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Thanks so much everyone.

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Posted: 10 January 2011 09:36 AM   [ Ignore ]   [ # 6 ]
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Good thread- definitely a learning experience for me.

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Posted: 10 January 2011 11:00 AM   [ Ignore ]   [ # 7 ]
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michaelnrdx - 09 January 2011 07:51 AM

I am curious. What is the difference between framboise liqueur and chambord? Which one is better?

Chambord is a sweet, dark reddish-purple, black raspberry liqueur.  It has a lower alcohol content than hard liquors.

I’m not sure what framboise liqueur is.  If you mean raspberry eau de vie, then it is red raspberry (not black) flavored, not sweetened, and higher proof than a liqueur.  Technically, it is a clear brandy. 

If, on the other hand, you’re talking about a true liqueur, it will be flavored, colored and sweetened (as opposed to the distilled, clear, and unsweetened eau di vie).  A Johnny-come-lately to those of us die-hard classicists. smile

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Posted: 10 January 2011 11:07 AM   [ Ignore ]   [ # 8 ]
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For some of these liquor, if you go to a big liquor store, they often have small bottles of it that cost anywhere between $1 to $3-$4. I know they have small bottles of grand marnier, frangelico, amaretto, chambord. Can you tell I’ve bought them?

I do not like the taste/smell of bourbon - I think it’s horrid by itself, but it does wonders to whipped cream. When I made the pecan pie and need to use bourbon I buy a small bottle of it. Cost me $1.50 smile.

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Posted: 10 January 2011 11:25 AM   [ Ignore ]   [ # 9 ]
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Yes, bourbon is magic with pecan pie!  I haven’t yet found any other place to use it where it is as good, so I concur a small bottle is best. smile

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Posted: 10 January 2011 11:58 AM   [ Ignore ]   [ # 10 ]
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Are any brands preferable? I bought only 1 liquor so far. We don’t drink at all so there is nothing in my house.  I needed a dark rum and on that day, Martha Stewart had a show where she used Myer’s Jamaican Rum.  I do need to get a bourbon and/or cognac. Should I look for any particular brands?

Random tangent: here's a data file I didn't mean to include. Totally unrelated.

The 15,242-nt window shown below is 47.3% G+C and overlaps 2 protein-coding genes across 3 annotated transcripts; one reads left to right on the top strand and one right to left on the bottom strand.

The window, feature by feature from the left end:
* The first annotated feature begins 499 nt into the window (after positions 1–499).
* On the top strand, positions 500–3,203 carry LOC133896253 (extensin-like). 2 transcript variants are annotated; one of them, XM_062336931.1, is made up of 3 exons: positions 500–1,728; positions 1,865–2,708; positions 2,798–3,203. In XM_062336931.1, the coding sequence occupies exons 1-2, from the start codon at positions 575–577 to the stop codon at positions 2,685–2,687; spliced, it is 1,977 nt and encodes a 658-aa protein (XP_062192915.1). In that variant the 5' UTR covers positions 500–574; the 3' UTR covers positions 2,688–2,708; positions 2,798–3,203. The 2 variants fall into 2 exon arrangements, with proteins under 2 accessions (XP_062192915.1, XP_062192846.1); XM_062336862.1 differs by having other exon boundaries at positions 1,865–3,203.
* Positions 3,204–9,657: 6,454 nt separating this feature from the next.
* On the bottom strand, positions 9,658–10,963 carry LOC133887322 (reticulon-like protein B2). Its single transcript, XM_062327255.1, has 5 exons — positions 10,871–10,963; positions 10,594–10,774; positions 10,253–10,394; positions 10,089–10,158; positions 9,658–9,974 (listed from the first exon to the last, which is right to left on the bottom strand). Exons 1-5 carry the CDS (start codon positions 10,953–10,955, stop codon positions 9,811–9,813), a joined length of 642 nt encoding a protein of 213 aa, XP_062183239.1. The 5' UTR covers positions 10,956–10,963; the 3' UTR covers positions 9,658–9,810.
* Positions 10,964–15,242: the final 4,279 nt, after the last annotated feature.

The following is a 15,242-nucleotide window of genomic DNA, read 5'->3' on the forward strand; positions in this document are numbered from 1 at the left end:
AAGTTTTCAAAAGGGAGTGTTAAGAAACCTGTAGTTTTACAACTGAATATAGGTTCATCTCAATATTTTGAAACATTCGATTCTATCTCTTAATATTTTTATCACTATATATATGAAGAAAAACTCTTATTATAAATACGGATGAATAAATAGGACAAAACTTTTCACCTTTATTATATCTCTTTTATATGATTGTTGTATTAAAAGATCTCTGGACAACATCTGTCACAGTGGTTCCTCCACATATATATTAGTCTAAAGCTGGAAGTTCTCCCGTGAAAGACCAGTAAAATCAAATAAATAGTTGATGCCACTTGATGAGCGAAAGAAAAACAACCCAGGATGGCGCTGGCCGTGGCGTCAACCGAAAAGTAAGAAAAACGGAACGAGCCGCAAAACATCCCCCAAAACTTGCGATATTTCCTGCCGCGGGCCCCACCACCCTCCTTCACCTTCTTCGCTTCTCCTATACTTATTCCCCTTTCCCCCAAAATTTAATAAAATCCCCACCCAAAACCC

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Posted: 10 January 2011 12:28 PM   [ Ignore ]   [ # 11 ]
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Bourbon- there are a lot of opinions and loyalities among bourbon aficionados, but I’ll risk an uproar and say that I like Maker’s Mark.  If the small bottles only feature Wild Turkey (not the liqueur), well, then I’d go for that, or maybe even Jack Daniels, if the other two aren’t available, though it isn’t considered a true bourbon. 

Cognac/brandy- the best I’ve ever put into ganache is from Armenia, a gift from a student studying here.  I can’t read the label, as it is in Armenian, but there are a number available here in the U.S. in well-stocked liquor stores in major cities.  Now that I’ve used all of that, I’m currently using a French VS, but it isn’t quite the same, sigh.

Perhaps someone else will chime in with an enthusiastic cognac recommendation?  If you were going to drink it as well as put it in ganache or cherries, I’d opt for something like Delamain Pale/Dry, or Henessey VSOP, but they are pricey.

Can you tell I once worked as a bartender?

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Posted: 10 January 2011 12:34 PM   [ Ignore ]   [ # 12 ]
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I use Myers Jamaican Rum and it’s good. But I’m not a liqour expert at all. Usually when I buy liquor like bourbon or brandy I go for small bottle and the cheaper one.

Julie - I was getting really impressed with your knowledge of brand and types of alcohol! I was sitting here thinking that Julie is very knowledgeable, she even knows liqour stuff!

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Posted: 16 January 2011 04:29 PM   [ Ignore ]   [ # 13 ]
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I knew I had some notes around, and I just found them.  This is from a cookbook called Baking —it’s that really big one by that guy (helpful, no?).*  Anyway, as I say, I know nothing about this, but these are my notes:

Eaux de vie (Kirsch or framboise) should be French, German or Swiss
Bourbon should be “straight” not “blended”
Rum should be dark rum, perferably pot-stilled, from Martinique
Cognac should say “cognac” and not just “brandy.”  Can be old and rare or young and fruity.

Add to cooled mixtures (cool simple syrup, also) or flavor and aroma will evaporate.

FWIW!

—ak

* Looked it up—it’s by James Peterson